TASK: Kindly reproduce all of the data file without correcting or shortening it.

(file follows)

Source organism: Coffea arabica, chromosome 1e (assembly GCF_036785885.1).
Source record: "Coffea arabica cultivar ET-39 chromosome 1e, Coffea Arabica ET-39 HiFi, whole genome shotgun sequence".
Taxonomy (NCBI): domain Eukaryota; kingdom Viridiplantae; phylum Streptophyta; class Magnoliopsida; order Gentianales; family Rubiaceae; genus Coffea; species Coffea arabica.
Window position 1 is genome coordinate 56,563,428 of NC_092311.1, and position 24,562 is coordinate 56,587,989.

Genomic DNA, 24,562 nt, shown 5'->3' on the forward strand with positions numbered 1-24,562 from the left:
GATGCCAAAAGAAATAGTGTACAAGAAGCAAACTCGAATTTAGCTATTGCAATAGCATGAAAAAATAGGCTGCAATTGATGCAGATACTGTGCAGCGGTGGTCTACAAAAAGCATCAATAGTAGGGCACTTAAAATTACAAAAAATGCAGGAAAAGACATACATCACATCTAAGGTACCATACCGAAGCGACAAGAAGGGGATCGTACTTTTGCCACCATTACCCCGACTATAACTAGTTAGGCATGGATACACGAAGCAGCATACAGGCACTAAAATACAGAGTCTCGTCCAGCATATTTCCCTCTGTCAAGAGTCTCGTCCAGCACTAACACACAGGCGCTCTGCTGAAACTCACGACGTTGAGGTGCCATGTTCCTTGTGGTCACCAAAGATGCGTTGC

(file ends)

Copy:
Source organism: Coffea arabica, chromosome 1e (assembly GCF_036785885.1).
Source record: "Coffea arabica cultivar ET-39 chromosome 1e, Coffea Arabica ET-39 HiFi, whole genome shotgun sequence".
Taxonomy (NCBI): domain Eukaryota; kingdom Viridiplantae; phylum Streptophyta; class Magnoliopsida; order Gentianales; family Rubiaceae; genus Coffea; species Coffea arabica.
Window position 1 is genome coordinate 56,563,428 of NC_092311.1, and position 24,562 is coordinate 56,587,989.

Genomic DNA, 24,562 nt, shown 5'->3' on the forward strand with positions numbered 1-24,562 from the left:
GATGCCAAAAGAAATAGTGTACAAGAAGCAAACTCGAATTTAGCTATTGCAATAGCATGAAAAAATAGGCTGCAATTGATGCAGATACTGTGCAGCGGTGGTCTACAAAAAGCATCAATAGTAGGGCACTTAAAATTACAAAAAATGCAGGAAAAGACATACATCACATCTAAGGTACCATACCGAAGCGACAAGAAGGGGATCGTACTTTTGCCACCATTACCCCGACTATAACTAGTTAGGCATGGATACACGAAGCAGCATACAGGCACTAAAATACAGAGTCTCGTCCAGCATATTTCCCTCTGTCAAGAGTCTCGTCCAGCACTAACACACAGGCGCTCTGCTGAAACTCACGACGTTGAGGTGCCATGTTCCTTGTGGTCACCAAAGATGCGTTGC